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Interview Process

Process Overview

As with any interview process, our goal is to get a better understanding of your current skill set, as well as your ability to think, learn, and communicate. We’ll try our best to ask interesting, challenging questions during the interview, and to focus on collaborative problem solving to get a sense of working with you.

When we assess applicants we do so for one role at a time, while also considering all our open roles to try and determine a fit within Jane Street. Given this, it’s not uncommon for candidates to interview for more than one position over the course of the process.

Throughout an interview process for a particular role, you’ll have one recruiter from start to finish - this person will manage your interview experience. They’ll review your application, coordinate your interview schedule(s), and book travel and accommodations if you end up interviewing onsite in one of our offices.

Interviewing is a two-sided process. We’re trying to understand what it’s like to work with you, but you should also be learning about us, and trying to decide if you’d like to work at Jane Street. It should feel interactive; please use this time to ask questions, get to know us, and try to understand how things work here.

While some roles follow a more bespoke interview process, most of our interviews at Jane Street are relatively standardised. Keep in mind that it’s not uncommon for candidates to be considered for more than one role, so your own experience may be a blend of a few of the processes described below.

Preparing for your interview 

Every role is different and your recruiter is the best resource for finding out how you should prepare. That said, below is advice for some of our most common roles.

Quantitative Trading

At Jane Street, successful traders have a strong quantitative mind and enjoy working collaboratively to solve challenging problems. In addition, most of our traders had little to no experience with finance or economics before they started. As a result, in our interview process we do not look to test your knowledge of finance or economics. Instead, we use our interviews to get a sense for your quantitative problem-solving skills and what it’s like to work together with you on a challenging problem.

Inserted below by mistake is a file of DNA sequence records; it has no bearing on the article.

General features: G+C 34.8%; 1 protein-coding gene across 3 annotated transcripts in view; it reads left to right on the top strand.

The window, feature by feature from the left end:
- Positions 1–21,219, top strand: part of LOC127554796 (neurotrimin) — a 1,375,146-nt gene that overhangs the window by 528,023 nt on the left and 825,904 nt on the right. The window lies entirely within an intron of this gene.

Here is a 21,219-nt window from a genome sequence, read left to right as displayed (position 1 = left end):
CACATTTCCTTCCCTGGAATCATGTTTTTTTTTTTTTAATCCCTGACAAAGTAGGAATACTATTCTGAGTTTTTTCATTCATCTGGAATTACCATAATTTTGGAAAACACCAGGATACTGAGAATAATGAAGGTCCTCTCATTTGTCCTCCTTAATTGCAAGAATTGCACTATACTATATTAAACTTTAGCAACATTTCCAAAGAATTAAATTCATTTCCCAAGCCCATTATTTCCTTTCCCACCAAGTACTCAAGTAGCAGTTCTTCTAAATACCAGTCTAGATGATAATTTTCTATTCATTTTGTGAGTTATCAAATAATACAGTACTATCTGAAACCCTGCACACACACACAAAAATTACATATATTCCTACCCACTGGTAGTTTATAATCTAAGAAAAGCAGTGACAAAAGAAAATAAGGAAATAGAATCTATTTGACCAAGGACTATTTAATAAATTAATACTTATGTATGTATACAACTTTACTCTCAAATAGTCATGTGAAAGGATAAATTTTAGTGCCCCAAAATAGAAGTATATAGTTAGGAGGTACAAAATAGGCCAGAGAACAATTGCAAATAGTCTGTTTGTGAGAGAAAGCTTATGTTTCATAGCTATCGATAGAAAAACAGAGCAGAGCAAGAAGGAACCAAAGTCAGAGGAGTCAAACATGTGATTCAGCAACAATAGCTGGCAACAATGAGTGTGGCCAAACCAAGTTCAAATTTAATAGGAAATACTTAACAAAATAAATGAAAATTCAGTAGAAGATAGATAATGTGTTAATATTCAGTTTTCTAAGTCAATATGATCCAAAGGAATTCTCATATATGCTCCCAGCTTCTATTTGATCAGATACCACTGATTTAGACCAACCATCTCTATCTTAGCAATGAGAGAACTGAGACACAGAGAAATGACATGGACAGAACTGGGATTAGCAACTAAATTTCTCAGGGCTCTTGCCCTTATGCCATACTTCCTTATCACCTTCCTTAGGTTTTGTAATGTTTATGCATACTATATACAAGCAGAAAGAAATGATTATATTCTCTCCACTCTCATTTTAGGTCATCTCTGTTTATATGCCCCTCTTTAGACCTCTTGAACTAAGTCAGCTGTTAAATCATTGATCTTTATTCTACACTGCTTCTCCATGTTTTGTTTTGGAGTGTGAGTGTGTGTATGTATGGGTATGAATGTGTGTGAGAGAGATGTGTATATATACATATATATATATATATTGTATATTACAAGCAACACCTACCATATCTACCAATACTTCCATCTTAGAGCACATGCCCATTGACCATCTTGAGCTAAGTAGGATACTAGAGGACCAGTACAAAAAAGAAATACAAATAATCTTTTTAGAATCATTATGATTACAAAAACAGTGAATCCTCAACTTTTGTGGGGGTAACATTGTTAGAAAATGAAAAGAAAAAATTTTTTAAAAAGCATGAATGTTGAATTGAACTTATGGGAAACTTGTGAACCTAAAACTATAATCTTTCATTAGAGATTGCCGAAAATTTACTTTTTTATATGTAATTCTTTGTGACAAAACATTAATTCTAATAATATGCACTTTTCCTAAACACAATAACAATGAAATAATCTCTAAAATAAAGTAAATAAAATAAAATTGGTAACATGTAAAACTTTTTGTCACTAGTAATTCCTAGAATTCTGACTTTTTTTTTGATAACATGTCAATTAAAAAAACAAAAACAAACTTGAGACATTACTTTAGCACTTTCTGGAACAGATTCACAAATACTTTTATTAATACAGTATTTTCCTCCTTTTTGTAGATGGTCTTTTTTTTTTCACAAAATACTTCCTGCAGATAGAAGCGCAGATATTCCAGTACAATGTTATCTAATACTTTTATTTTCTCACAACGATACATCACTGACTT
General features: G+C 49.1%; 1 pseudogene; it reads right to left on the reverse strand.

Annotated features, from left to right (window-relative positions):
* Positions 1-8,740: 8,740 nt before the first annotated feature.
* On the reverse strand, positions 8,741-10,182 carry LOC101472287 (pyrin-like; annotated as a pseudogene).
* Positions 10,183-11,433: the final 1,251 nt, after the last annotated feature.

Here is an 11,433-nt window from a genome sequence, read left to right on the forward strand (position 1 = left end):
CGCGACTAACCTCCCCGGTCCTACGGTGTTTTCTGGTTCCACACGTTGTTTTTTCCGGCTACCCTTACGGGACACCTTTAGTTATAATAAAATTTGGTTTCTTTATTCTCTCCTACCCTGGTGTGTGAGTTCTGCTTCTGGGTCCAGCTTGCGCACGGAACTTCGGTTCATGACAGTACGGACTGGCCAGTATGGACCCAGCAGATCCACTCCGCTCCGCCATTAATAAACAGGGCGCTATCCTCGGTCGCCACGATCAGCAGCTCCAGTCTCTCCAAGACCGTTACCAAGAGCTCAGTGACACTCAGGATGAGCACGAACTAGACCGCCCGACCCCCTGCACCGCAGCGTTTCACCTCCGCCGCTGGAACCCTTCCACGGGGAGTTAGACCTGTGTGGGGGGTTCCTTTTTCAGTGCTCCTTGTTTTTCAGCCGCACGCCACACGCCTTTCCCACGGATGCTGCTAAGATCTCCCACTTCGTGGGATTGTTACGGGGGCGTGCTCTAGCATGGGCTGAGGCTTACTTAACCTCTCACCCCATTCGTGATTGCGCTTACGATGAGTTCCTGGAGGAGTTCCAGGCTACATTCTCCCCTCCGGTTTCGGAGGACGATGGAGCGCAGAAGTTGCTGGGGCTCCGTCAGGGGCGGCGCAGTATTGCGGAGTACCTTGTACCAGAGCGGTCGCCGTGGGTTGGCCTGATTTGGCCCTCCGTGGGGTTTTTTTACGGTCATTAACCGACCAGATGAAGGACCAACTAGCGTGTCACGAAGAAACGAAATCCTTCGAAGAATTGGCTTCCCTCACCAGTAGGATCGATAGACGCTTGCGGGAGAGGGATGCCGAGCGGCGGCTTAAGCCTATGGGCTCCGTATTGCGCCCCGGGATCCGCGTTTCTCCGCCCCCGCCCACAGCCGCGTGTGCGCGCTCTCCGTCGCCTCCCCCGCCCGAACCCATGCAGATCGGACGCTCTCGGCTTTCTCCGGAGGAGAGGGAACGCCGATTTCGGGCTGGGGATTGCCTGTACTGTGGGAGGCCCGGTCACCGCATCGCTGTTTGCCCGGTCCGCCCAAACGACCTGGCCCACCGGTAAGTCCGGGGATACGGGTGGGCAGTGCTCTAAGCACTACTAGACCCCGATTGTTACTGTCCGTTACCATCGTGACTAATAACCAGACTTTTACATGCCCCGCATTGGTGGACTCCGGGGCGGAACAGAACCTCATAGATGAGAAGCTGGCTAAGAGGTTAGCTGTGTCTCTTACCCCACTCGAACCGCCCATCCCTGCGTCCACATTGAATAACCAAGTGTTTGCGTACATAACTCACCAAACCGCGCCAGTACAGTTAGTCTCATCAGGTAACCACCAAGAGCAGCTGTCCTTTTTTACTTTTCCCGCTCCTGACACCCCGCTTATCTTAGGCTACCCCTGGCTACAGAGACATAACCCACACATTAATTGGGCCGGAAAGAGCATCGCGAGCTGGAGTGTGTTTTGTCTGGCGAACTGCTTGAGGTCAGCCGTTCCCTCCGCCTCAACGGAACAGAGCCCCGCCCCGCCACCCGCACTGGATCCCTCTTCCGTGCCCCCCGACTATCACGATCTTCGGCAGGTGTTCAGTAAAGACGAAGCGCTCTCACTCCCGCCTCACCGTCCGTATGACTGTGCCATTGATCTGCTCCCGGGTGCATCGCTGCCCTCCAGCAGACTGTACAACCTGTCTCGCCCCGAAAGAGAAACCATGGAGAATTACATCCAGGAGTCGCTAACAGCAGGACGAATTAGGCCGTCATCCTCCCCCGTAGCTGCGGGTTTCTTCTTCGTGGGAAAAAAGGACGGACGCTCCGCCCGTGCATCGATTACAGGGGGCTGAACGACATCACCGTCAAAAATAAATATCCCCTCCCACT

Typically, the interview process for trading candidates involves a few phone interviews and then an on-site interview in one of our offices. In these interviews, you and your interviewer will work through one or more problems which touch on some of the concepts we often encounter as quantitative traders. This is by no means a perfect simulation of what it’s like to be a trader, but we think this is the closest that we can get in an interview setting.

We’ve put together a Probability and Markets Guide which covers many of the core concepts you may encounter in our interviews. If you haven’t been exposed to some of these things before, that is fine – we interview candidates from many different backgrounds. That said, most successful interview candidates are generally familiar with the concepts in our guide by the time they begin the interview process.

Quantitative Research

The work that researchers do overlaps both trading and software engineering, so the interview process resembles a mixture of the two. Reading over our notes on both processes above would be good preparation for a quantitative research interview.